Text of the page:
Canada's first immigration legislation, the Immigration Act of 1869 reflected the laissez-faire philosophy of the time by not saying which classes of immigrants should be admitted but , merely that the "governor" could prohibit the landing of pauper or destitute immigrants at any Canadian port.
The Chinese, who were arriving in large numbers to build the railway, were a special target of fear and suspicion. An act passed in 1885 to "restrict and regulate" Chinese immigration, was later complemented by head taxes designed to discourage Chinese immigration. It wasn't until the 1960's that regulations and restriction to Chinese immigration were completely lifted.
The 19th century closed with a world wide depression and a slow down of immigration to the West. But all that changed in 1895, when Clifford Sifton was appointed as Minister of the Interior at the start of an economic recovery. Sifton believed that "a stalwart peasant in sheep skin coat" made the most desirable immigrant , and set out to attract people suited for farming, In 1896, 16,835 immigrants entered Canada. When Sifton left in 1905, the population was 141,464. It rocketed to 400,970 by 1913. Some three million newcomers arrived between 1896 and the outbreak of World War 1.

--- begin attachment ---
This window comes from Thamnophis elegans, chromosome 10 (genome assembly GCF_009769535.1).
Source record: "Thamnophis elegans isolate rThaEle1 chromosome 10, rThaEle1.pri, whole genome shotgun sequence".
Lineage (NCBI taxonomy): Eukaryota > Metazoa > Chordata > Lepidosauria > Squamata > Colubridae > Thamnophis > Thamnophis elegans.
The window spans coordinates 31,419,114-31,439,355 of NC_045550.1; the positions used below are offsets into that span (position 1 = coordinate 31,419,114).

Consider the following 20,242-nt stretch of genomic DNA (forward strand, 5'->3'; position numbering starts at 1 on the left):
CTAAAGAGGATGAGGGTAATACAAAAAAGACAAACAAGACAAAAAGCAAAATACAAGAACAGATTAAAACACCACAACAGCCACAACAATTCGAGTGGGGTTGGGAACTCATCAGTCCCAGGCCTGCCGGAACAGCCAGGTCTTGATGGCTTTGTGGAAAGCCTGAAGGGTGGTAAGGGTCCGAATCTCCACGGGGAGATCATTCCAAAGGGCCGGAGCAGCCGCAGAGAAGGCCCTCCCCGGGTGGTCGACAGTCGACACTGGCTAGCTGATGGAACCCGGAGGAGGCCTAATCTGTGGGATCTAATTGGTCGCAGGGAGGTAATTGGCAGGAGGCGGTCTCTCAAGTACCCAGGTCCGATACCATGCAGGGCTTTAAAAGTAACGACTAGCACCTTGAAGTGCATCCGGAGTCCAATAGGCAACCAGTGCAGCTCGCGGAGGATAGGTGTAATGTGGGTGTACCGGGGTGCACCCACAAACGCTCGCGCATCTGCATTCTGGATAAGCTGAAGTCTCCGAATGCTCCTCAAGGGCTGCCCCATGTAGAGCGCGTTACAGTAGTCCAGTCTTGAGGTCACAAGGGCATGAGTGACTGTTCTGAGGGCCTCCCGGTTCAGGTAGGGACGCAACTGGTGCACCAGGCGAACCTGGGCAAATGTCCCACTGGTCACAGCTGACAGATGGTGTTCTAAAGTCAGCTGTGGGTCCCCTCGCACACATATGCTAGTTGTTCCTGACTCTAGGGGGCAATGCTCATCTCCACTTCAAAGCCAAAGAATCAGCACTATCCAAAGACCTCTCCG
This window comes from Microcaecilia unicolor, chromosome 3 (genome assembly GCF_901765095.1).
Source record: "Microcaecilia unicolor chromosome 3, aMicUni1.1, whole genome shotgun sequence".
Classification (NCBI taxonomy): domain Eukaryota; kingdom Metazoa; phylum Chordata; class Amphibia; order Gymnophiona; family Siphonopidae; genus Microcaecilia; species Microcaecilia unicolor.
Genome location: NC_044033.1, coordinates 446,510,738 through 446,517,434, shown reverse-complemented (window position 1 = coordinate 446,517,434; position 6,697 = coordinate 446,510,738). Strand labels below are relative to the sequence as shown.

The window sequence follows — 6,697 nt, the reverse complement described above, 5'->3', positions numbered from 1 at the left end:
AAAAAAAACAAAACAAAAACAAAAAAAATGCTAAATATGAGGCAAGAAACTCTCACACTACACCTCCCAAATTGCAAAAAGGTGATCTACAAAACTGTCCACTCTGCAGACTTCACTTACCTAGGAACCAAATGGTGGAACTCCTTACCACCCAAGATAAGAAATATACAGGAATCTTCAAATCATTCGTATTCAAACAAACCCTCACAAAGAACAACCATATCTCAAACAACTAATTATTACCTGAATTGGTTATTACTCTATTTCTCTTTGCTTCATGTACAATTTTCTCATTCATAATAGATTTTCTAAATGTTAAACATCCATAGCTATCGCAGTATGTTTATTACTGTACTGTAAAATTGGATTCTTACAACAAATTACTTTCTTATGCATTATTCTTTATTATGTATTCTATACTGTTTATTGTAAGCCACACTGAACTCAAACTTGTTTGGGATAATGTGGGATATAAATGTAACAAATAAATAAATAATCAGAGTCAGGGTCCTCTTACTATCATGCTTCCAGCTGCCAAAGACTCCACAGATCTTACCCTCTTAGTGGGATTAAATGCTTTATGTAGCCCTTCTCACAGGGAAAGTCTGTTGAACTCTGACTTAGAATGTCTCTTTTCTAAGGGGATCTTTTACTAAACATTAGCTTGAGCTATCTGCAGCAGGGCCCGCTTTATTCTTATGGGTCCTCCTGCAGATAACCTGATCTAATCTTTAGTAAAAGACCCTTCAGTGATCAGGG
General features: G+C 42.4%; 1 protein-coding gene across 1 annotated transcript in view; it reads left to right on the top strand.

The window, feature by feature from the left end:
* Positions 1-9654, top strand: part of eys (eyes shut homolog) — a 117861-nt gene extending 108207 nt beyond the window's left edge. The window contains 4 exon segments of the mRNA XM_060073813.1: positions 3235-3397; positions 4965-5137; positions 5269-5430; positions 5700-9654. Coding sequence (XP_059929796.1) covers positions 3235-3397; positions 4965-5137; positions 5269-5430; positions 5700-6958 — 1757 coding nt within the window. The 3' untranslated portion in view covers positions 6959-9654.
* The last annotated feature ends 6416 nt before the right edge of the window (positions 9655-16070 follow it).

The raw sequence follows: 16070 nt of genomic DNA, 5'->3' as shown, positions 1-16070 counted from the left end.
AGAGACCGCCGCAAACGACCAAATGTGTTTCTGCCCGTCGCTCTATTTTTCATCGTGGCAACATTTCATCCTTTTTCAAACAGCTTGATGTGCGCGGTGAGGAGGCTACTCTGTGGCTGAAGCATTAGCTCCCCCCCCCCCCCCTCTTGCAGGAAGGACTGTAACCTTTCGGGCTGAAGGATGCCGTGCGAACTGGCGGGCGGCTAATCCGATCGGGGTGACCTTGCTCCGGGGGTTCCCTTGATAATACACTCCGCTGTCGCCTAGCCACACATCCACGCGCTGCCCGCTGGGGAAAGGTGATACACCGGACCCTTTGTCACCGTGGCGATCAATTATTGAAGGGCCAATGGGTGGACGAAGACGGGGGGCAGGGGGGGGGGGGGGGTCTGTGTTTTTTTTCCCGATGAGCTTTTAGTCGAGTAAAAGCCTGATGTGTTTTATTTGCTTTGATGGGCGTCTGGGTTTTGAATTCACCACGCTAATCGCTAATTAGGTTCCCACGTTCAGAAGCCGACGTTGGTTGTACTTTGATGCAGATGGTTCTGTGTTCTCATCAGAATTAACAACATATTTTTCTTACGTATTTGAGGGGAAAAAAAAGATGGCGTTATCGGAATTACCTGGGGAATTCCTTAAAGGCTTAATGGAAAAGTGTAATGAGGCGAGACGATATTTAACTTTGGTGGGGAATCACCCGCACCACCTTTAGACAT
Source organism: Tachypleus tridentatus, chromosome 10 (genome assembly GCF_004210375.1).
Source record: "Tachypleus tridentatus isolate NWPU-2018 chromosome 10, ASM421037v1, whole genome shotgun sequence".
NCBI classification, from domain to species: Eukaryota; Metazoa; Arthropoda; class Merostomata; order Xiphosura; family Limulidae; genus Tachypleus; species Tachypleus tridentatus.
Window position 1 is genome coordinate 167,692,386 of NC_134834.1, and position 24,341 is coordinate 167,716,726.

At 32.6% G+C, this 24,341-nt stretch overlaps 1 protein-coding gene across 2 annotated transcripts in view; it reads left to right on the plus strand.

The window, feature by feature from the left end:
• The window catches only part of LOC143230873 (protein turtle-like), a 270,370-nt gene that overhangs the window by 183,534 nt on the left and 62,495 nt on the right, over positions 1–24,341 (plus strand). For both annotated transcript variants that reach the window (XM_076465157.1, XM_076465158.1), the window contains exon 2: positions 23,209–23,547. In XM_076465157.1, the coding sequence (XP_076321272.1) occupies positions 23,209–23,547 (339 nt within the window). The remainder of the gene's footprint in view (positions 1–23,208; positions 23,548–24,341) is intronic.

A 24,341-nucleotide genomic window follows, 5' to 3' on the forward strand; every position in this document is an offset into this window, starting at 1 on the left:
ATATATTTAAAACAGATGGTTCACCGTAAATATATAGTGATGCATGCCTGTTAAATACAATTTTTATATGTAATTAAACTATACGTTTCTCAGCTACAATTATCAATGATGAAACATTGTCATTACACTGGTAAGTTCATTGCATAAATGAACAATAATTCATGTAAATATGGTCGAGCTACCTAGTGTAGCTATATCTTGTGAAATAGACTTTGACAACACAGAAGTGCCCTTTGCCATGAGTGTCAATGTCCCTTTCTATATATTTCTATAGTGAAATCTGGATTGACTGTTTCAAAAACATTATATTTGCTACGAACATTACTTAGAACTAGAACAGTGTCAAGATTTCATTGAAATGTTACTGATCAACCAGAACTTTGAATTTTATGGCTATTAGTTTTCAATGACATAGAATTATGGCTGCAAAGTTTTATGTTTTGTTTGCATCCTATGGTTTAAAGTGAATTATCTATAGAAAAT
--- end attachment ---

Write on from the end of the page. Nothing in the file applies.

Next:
But Sifton's policies triggered criticism, despite success in attracting farmers. Immigration from central and southeastern Europe raised a ground swell of hostility on the prairies because residents didn't believe theses newcomers could assimilate readily into the dominant Anglo-Saxon society.
The authorities wanted to keep African-Canadians out of Canada because they thought that they were useless... [continues]
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